Family with infant quadruplets holds out hope that one will overcome rare medical condition

MORGANTOWN — For Chelsea Raley, it  begins with a  7 a.m.-3 p.m. weekday shift as a Maryland state trooper. Then her attention shifts to raising new quadruplets with her wife, Miranda.

Raley gave birth to their four children in Morgantown on  Nov. 25; two boys (Tatum and Gabriel) and two girls (Kamden and Lily).

Only three of the infants are at home.

Gabriel has been hospitalized since birth, undergoing seven surgeries for short bowel syndrome. More procedures are expected.

Since May, he has been treated at Johns Hopkins Children’s Center in Baltimore, Md. Soon the family plans to transfer him to Boston Children’s Hospital, where an elite team of intestinal rehabilitation doctors await.

“It’s definitely been a very long eight months of dealing with this,” said Raley, who regularly makes the three-hour commute to Baltimore to be with Gabriel.

“Unfortunately, we don’t even have a plan as to when he will be home.”

Submitted Photo – The Raley quadruplets (from left) Tatum, Kamden, Lily and Gabriel, who were born last November

Gabriel was diagnosed at birth with necrotizing enterocolitis, a condition common in the early weeks of premature infants.

NEC affects the intestinal tract, which is invaded by bacteria and causes infection, inflammation and can lead to destruction of  the bowel wall.

Later came the diagnosis of the less-common short bowel syndrome.

SBS can reduce the ability to absorb needed vitamins and fats vital to the body. Raley said normal babies have 200 centimeters of bowels, but Gabriel has only  55 centimeters.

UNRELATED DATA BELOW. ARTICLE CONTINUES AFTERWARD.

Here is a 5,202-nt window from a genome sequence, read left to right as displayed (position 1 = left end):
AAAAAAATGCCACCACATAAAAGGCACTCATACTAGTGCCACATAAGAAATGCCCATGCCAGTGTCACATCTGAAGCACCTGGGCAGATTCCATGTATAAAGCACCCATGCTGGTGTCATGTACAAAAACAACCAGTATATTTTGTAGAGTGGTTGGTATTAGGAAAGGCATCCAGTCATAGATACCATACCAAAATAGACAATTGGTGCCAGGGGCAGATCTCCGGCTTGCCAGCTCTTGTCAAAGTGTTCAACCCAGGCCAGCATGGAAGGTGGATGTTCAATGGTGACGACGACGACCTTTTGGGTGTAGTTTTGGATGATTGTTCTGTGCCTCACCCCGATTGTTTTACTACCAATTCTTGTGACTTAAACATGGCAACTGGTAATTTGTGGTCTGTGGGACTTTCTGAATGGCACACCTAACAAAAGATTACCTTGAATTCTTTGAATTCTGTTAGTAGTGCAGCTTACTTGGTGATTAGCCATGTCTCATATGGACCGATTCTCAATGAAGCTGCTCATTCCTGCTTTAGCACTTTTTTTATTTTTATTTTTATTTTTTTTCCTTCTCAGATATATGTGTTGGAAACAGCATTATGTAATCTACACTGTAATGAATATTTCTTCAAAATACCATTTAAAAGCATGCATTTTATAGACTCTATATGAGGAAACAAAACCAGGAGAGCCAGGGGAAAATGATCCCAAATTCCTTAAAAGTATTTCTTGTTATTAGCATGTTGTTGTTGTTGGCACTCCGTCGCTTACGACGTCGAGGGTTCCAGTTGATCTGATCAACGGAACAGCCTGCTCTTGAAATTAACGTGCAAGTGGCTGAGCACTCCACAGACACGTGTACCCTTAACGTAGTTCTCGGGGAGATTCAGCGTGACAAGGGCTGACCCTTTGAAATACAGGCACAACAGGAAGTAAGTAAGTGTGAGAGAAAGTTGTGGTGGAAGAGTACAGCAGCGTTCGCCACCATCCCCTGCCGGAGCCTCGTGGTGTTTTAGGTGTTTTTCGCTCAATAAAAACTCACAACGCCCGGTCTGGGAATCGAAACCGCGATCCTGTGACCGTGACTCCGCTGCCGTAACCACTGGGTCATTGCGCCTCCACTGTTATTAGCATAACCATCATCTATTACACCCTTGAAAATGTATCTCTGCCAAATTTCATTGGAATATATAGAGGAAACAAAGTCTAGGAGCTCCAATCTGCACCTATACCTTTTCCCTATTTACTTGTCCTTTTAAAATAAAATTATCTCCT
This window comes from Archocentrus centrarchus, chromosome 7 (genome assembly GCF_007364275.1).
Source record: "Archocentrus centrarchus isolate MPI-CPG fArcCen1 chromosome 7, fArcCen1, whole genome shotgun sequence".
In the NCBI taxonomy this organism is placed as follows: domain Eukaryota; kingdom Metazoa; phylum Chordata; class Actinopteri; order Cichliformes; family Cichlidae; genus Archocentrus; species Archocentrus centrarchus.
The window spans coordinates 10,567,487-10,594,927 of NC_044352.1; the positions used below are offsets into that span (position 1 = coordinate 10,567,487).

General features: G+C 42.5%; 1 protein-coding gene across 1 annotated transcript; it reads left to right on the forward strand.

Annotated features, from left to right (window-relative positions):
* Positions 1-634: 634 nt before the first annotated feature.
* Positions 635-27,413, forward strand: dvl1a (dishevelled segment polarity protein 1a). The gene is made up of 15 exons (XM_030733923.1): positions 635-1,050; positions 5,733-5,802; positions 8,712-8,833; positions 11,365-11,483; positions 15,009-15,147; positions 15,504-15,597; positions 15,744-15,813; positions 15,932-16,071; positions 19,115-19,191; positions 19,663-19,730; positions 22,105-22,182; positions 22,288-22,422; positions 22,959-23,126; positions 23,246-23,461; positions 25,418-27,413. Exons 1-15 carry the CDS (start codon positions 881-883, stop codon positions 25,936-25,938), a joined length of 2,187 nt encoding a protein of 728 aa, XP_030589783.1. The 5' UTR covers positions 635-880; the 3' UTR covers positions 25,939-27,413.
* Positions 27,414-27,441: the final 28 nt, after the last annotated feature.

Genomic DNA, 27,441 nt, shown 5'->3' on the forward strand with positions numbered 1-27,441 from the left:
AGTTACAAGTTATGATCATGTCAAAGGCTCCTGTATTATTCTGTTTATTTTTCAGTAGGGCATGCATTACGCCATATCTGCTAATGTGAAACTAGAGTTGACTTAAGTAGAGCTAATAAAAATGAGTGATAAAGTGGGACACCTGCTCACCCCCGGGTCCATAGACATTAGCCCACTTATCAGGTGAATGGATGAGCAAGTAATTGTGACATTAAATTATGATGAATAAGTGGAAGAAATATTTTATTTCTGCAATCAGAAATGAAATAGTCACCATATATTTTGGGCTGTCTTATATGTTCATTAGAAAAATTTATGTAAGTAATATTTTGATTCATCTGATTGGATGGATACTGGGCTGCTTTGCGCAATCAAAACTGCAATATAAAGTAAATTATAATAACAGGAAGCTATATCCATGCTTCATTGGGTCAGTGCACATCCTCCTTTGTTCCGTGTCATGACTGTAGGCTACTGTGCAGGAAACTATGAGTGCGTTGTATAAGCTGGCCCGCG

“He’s working with a lot less bowel to try to absorb nutrients, and that’s why it’s so hard to get him up on feed,” Raley said. “It’s going to be years of requiring special medical condition, so it’s going to be a long road.”

For Gabriel, Raley is expecting  more to come.

“In terms of his health condition, the reason he’s so complex and such a mystery is he was diagnosed with different things when he was a baby — surgeons aren’t 100 percent sure ‘Did he have what he was diagnosed with?’ ” Raley said. “We’ll probably never know the real answer.”

While the separation is hard, Raley said she’s thankful her other three are healthy. She and Miranda continue accentuating the positives while dreaming of someday bringing Gabriel home.

“We haven’t even gotten their pictures professionally done because we don’t want to leave him out of it,” she said.

“We just try to cope with it, but you can only do so much. We’re very happy that the other three don’t have any issues like that, and developmentally, they’re doing very well for being premature. You just have to take it day-by-day and look at it as one day he will be home, even though we don’t know when that will be.”

Raley’s mother started a GoFundMe drive, noting that her daughter has benefited from fellow troopers donating some of their leave time. Soon, however, she will be forced to take unpaid leave in order to visit Gabriel in Boston.

You can donate to the Raley family’s medical bills at 

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